14 Jan 2022

Jesus Messiah: The Priest-King of the Renewed Covenant

Author: Bobby Valentine | Filed under: Baptism, Chronicles, Hebrews, Jesus, King David, Psalms, Worship

The Renewed Covenant

The “new covenant” is the REnewAL of the promises to Abraham and David by expanding the Mosaic covenant to include Gentiles in the definition of Israel. What God does in Jesus, Luke tells us, is in direct connection (i.e. continuity) with those promises.

He [God] has helped his servant Israel,
in remembrance of his mercy,
according to the promises he made to our ancestors,
to Abraham and to his descendants forever
” (Luke 1.54-55)

Blessed be the Lord God of Israel,
for he has looked favorably on his people and redeemed them.
He has raised up a mighty savior for us
in the house of his servant David …
Thus he has shown the mercy promised
to our ancestors
and has remembered his holy covenant,
the oath he swore to our ancestor Abraham”
(Luke 1.68-69, 72)

Is this not essentially what Paul says in Ephesians when he declares the “mystery?”

for surely you have already heard of the commission of God’s grace that was given me for you [i.e. Gentiles], and how the MYSTERY was made known to me by revelation, as I wrote above in a few words (i.e. 2.1-22), a reading of which will enable y’all to perceive my understanding of the MYSTERY of Messiah. In former generations this mystery was not known to humanity, as it has now been revealed to his holy apostles and prophets by the Spirit: that is, the Gentiles have become fellow heirs, members of the same body, and sharers in the promise in Messiah Jesus through the gospel” (Ephesians 3.2-6).

Paul states plainly that Gentiles are indeed heirs to the covenants (plural) and now fellow citizens of Israel. They were once aliens to both.

remember that you [i.e. the Gentiles, v.11] were at that time without Messiah, being aliens from the commonwealth/nation of Israel, and strangers to the COVENANTS [plural, cf. Romans 9.4] of promise, having no hope and without God [i.e. they were pagans!] in the world. BUT NOW in Messiah Jesus you [plural, Gentiles] who were once far off have been brought near…” (Ephesians 2.12).

Baptism, though rarely understood for what it is in Galatians, is in Paul’s argument God’s gracious means of making pagan Gentiles into sons and daughters of Abraham. Baptism upholds the promise and covenant given to Abraham. The covenant with Abraham was not ever “nailed to the cross.” Paul’s entire argument in Galatians 3 is that Gentiles are now (as he states in Ephesians 2-3 noted above) heirs and citizens of Israel because baptism connects us to Abraham through the Jewish King. Frequently we stop quoting Galatians before we get to Paul’s actual point!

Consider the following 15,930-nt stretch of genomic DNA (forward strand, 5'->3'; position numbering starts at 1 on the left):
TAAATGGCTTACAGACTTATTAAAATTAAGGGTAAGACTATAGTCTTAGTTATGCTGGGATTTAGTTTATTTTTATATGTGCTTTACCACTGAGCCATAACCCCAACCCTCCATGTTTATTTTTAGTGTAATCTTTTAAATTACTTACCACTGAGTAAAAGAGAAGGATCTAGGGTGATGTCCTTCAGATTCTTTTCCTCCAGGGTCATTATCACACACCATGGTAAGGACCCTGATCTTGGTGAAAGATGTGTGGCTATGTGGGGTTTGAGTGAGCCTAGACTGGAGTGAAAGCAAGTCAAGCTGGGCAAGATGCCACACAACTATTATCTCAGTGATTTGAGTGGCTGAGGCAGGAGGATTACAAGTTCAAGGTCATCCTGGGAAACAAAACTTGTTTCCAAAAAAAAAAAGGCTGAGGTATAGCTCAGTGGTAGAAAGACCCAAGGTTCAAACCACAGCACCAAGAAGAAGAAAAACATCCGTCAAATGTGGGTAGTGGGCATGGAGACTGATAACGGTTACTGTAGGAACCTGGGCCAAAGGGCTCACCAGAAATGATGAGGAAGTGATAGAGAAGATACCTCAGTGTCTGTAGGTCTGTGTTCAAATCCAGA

For in Messiah Jesus you [plural] are all children of God through faith. As many of you as were baptized into Messiah have clothed yourselves with Messiah [Messiah is the Jewish Davidic King, Romans 1.3; 2 Timothy 2.8]. There is no longer Jew or Greek, there is no longer slave or free, there is no longer male or female; for all of you are one in Messiah Jesus. And if you belong to Messiah, then you are ABRAHAM’S offspring, HEIRS according to the promise.” (Galatians 3.26-29).

The “new covenant” is not (and never will be) the repudiation of the “Old Testament” (a phrase the apostles never once used much less heard of). Nor is the “old covenant” synonymous with the Scriptures (Gen-Mal). Rather the “new covenant” is the affirmation of the never ending promises to Abraham, Isaac and Jacob/Israel and David made new. I would go so far as to say the new covenant includes God’s covenant with creation itself (cf. Genesis 9.8-17; Hosea 2.18-19). It is important to remember that in both Hebrew (hadas) and Greek (kainos) can be and often are rendered renew (as in “the steadfast love of the Lord is NEW every morning.” That is God’s love is renewed every day. See my article: Jeremiah 31.31-34: Explorations on New and Renewed in the Bible).

David the Priest King, Worship Leader

So, if the new/renewed covenant includes the covenant with David rather than its repudiation is the Book of Psalms part of the Davidic covenant? I think it is. This is why Paul tells us to sing the Psalms (Ephesians 5.19) and the Hebrews Preacher says that Jesus is the Priest-King worship leader in the Psalter.

But some desperately want the Psalms to be “nailed to the cross” (a grosser misinterpretation of Colossians 2.14 could not be found) because it mentions instruments. I had a preaching brother say to me, “if the Old Testament is not nailed to the cross then instrumental music is not wrong.” Therefore he refused to even entertain the idea that the “Old Testament” was not nailed to the cross. His rejection of instrumental music dictated his “interpretation” of Colossians 2.14. So much for actual biblical authority! But basing theology on sectarian agendas is poor exegesis. (See “What Was Nailed to the Cross? Colossians 2.14).

In the Hebrew Bible David is not just the King of Israel. David is pictured as Israel’s worship leader, a priest. A number of texts in the Hebrew Bible demonstrate this though they are often unfamiliar to many. We will look at just a few.